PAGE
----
In the offseason between 1997 and 1998, a little-known backup quarterback for the Hamilton Tiger-Cats was released in favour of then-superstar Matt Dunigan and thought-to-be star Steve Taylor.
That little-known quarterback, of course, went on to become all-time great Anthony Calvillo. The five-time all-star and three-time Grey Cup champion burned the Tiger-Cats every chance he got, seemingly turning things up a level each time he touched the ball against Hamilton.
As it goes, history has a way of repeating itself.
On Tuesday, the Tiger-Cats traded gunslinger Zach Collaros to the Saskatchewan Roughriders for a 10th overall pick in the 2018 CFL draft. Fans are left wondering if their beloved Tiger-Cats let another potential great quarterback slide between their fingers.
It’s no question that Collaros had an up and down time during his career in Hamilton. In 2014, his first year as a starter, Collaros led the team to an East Division championship before falling short in a Grey Cup game that could have gone either way.
But it’s 2015 that he’ll be remembered for in Hamilton. The Tiger-Cats started the season 8-3, dismantling most of their opponents by a wide margin. Collaros had emerged as the team’s leader and arguably the best player in the entire CFL. He was throwing with a confidence rarely seem amongst Hamilton quarterbacks and his ability to create plays outside of the pocket made him both a threat to run and find open wide receivers late into plays. He was not only fantastic, but an absolute joy to watch. The Tiger-Cats were the clear Grey Cup favourites heading into the back half of the season.
Then, there was the hit. If you’ve followed the team, you know what I’m talking about. On September 19, 2015, Collaros took a low hit against the Edmonton Eskimos. He tore his ACL, missing the remainder of the season and, according to many, has never been the same.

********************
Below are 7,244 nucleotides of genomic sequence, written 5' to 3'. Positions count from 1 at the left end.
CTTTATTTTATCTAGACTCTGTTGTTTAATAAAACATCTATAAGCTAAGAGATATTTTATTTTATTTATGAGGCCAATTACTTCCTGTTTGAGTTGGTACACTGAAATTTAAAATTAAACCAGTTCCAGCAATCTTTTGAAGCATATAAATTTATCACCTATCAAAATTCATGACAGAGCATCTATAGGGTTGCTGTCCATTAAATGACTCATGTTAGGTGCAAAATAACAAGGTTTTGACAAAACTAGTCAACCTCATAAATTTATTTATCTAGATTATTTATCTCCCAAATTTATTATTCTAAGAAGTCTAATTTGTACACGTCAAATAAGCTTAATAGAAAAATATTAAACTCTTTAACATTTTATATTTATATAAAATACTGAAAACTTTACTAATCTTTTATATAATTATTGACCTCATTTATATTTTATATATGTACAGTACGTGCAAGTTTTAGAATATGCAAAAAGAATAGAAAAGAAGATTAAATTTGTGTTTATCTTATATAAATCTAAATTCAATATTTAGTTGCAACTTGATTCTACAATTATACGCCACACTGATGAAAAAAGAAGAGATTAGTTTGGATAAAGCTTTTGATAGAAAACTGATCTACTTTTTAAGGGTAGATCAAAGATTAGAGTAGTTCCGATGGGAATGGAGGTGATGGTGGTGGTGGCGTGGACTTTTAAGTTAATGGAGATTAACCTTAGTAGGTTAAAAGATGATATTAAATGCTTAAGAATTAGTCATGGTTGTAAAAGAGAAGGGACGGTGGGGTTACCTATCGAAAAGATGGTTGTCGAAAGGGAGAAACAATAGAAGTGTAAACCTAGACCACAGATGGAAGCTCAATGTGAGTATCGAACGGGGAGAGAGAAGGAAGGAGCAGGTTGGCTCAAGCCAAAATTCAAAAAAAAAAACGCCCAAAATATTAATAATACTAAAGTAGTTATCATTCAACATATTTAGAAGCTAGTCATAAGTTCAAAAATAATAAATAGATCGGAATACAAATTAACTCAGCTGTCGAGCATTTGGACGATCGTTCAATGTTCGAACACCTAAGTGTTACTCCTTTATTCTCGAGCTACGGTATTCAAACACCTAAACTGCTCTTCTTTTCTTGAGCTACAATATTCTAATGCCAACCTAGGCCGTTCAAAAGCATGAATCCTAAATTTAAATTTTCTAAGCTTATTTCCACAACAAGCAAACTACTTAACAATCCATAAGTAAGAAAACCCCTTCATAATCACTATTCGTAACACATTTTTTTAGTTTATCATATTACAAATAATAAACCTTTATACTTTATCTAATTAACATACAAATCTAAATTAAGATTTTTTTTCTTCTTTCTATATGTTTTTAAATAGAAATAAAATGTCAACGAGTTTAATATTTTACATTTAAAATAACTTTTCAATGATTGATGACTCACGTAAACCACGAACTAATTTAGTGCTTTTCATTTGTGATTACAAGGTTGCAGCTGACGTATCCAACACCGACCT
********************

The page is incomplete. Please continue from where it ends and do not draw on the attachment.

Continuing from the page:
Both the 2016 and 2017 seasons have been disastrous for Collaros. Returning midway through the 2016 season, Collaros went 4-7 before a close East semi-final loss to the crossover Edmonton Eskimos.
And 2017, well that’s a year we’d rather forget. Collaros led the Tiger-Cats to an 0-8 start, putting up a career low quarterback rating and completion percentage, as well as a gruesome touchdown-to-interception ratio. Some blamed an offensive line that struggled to give Collaros time, while others cited coach Kent Austin’s seeming lack of control over his team.
Many, including myself, believe that Collaros was as much to blame as any other factor. Collaros collapsed at any sign of pressure and struggled to find even the most open receivers. He was no longer the man we fell in love with.
We’ll never know what Collaros could have done under the guidance of June Jones, new head coach for the Tiger-Cats. Jones’ run-and-shoot offense, which helped quarterback Jeremiah Masoli flourish throughout the second half of the 2017 season, may have done wonders for Collaros as well.
However, by the time Jones was installed as head coach in Hamilton, the relationship between Collaros and the Tiger-Cats felt completely toxic. Even when Masoli struggled, the team showed little interest in giving Collaros another opportunity. The Tiger-Cats were done with him, and while Collaros showed an incredible composure with the media, it seemed that he was also likely done with the Tiger-Cats.
In reflecting on Collaros’ legacy in Hamilton, it’s not hard to appreciate the professionalism he brought to the team. Even during hard times, Collaros kept a ‘nose to the grindstone’ mentality that his teammates fed off. He clearly worked hard and led by example.
It’s easy to recall his struggles, but Collaros’ time in Hamilton should be remembered for his 2014 run to the Grey Cup and an 11-game stretch in 2015 where he was likely the best player in the league and the most dynamic offensive force the Tiger-Cats had seen in years.
The reason Calvillo’s success was so traumatic for the Tiger-Cats is because the Alouettes are a divisional rival, a team they play regularly and often meet in the playoffs. His success usually came at Hamilton’s expense.
As a Roughrider, Collaros will only play against Hamilton twice a year. For that reason, it feels appropriate that we support Collaros. Much like how the Tiger-Cats supported running-back C.J. Gable when the team dealt him to Edmonton, the likeable Collaros should be someone fans remember fondly and cheer when possible.
That is, of course, until we play each other in a Grey Cup. At that point, feel free to boo Collaros and the Roughriders mercilessly.
Shawn W. Smith is a writer and reporter from the Hamilton area. His work has appeared on Sportsnet.ca, SB Nation and Vice Sports. He is desperate to see the Tigercats win one more Grey Cup before he dies, but is losing hope.
***** Feature photo Courtesy of Hamilton Tiger-Cats